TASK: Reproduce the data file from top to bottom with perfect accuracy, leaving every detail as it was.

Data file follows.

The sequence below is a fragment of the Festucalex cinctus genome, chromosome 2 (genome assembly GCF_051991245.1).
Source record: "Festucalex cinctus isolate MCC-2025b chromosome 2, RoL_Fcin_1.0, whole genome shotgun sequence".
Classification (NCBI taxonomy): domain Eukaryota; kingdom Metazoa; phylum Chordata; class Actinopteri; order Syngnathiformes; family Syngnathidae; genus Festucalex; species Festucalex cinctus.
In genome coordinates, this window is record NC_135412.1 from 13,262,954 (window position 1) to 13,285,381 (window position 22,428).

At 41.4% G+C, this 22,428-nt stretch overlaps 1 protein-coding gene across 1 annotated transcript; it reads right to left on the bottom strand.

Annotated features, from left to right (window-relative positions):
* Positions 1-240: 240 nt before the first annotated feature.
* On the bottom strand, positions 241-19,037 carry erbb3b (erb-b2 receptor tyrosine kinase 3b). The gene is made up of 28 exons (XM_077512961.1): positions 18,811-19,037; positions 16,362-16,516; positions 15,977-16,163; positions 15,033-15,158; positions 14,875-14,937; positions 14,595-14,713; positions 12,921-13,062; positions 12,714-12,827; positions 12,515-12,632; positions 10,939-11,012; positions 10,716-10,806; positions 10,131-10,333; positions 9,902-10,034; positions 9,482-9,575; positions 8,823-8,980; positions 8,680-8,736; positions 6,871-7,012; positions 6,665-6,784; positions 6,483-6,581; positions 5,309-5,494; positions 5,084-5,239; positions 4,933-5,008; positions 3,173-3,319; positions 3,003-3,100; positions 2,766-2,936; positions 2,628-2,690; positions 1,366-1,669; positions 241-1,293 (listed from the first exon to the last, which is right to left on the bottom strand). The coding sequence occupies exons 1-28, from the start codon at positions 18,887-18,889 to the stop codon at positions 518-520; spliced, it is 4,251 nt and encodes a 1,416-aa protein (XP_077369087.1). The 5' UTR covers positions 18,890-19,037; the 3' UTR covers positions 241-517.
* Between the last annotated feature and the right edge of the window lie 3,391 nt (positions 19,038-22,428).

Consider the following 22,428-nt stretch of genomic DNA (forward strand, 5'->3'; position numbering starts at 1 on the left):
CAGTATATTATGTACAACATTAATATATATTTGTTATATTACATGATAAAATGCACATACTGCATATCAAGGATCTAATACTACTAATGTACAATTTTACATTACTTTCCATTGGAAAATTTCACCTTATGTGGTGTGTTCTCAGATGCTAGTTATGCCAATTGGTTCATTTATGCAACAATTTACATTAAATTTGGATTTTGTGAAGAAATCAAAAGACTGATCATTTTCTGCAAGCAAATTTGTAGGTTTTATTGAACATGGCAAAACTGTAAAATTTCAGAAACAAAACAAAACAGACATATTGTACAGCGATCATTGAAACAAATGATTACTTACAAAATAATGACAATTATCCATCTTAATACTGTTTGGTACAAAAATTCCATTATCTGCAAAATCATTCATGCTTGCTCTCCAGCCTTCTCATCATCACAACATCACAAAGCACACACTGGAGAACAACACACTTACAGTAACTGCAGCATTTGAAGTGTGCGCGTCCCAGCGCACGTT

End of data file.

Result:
The sequence below is a fragment of the Festucalex cinctus genome, chromosome 2 (genome assembly GCF_051991245.1).
Source record: "Festucalex cinctus isolate MCC-2025b chromosome 2, RoL_Fcin_1.0, whole genome shotgun sequence".
Classification (NCBI taxonomy): domain Eukaryota; kingdom Metazoa; phylum Chordata; class Actinopteri; order Syngnathiformes; family Syngnathidae; genus Festucalex; species Festucalex cinctus.
In genome coordinates, this window is record NC_135412.1 from 13,262,954 (window position 1) to 13,285,381 (window position 22,428).

At 41.4% G+C, this 22,428-nt stretch overlaps 1 protein-coding gene across 1 annotated transcript; it reads right to left on the bottom strand.

Annotated features, from left to right (window-relative positions):
* Positions 1-240: 240 nt before the first annotated feature.
* On the bottom strand, positions 241-19,037 carry erbb3b (erb-b2 receptor tyrosine kinase 3b). The gene is made up of 28 exons (XM_077512961.1): positions 18,811-19,037; positions 16,362-16,516; positions 15,977-16,163; positions 15,033-15,158; positions 14,875-14,937; positions 14,595-14,713; positions 12,921-13,062; positions 12,714-12,827; positions 12,515-12,632; positions 10,939-11,012; positions 10,716-10,806; positions 10,131-10,333; positions 9,902-10,034; positions 9,482-9,575; positions 8,823-8,980; positions 8,680-8,736; positions 6,871-7,012; positions 6,665-6,784; positions 6,483-6,581; positions 5,309-5,494; positions 5,084-5,239; positions 4,933-5,008; positions 3,173-3,319; positions 3,003-3,100; positions 2,766-2,936; positions 2,628-2,690; positions 1,366-1,669; positions 241-1,293 (listed from the first exon to the last, which is right to left on the bottom strand). The coding sequence occupies exons 1-28, from the start codon at positions 18,887-18,889 to the stop codon at positions 518-520; spliced, it is 4,251 nt and encodes a 1,416-aa protein (XP_077369087.1). The 5' UTR covers positions 18,890-19,037; the 3' UTR covers positions 241-517.
* Between the last annotated feature and the right edge of the window lie 3,391 nt (positions 19,038-22,428).

Consider the following 22,428-nt stretch of genomic DNA (forward strand, 5'->3'; position numbering starts at 1 on the left):
CAGTATATTATGTACAACATTAATATATATTTGTTATATTACATGATAAAATGCACATACTGCATATCAAGGATCTAATACTACTAATGTACAATTTTACATTACTTTCCATTGGAAAATTTCACCTTATGTGGTGTGTTCTCAGATGCTAGTTATGCCAATTGGTTCATTTATGCAACAATTTACATTAAATTTGGATTTTGTGAAGAAATCAAAAGACTGATCATTTTCTGCAAGCAAATTTGTAGGTTTTATTGAACATGGCAAAACTGTAAAATTTCAGAAACAAAACAAAACAGACATATTGTACAGCGATCATTGAAACAAATGATTACTTACAAAATAATGACAATTATCCATCTTAATACTGTTTGGTACAAAAATTCCATTATCTGCAAAATCATTCATGCTTGCTCTCCAGCCTTCTCATCATCACAACATCACAAAGCACACACTGGAGAACAACACACTTACAGTAACTGCAGCATTTGAAGTGTGCGCGTCCCAGCGCACGTT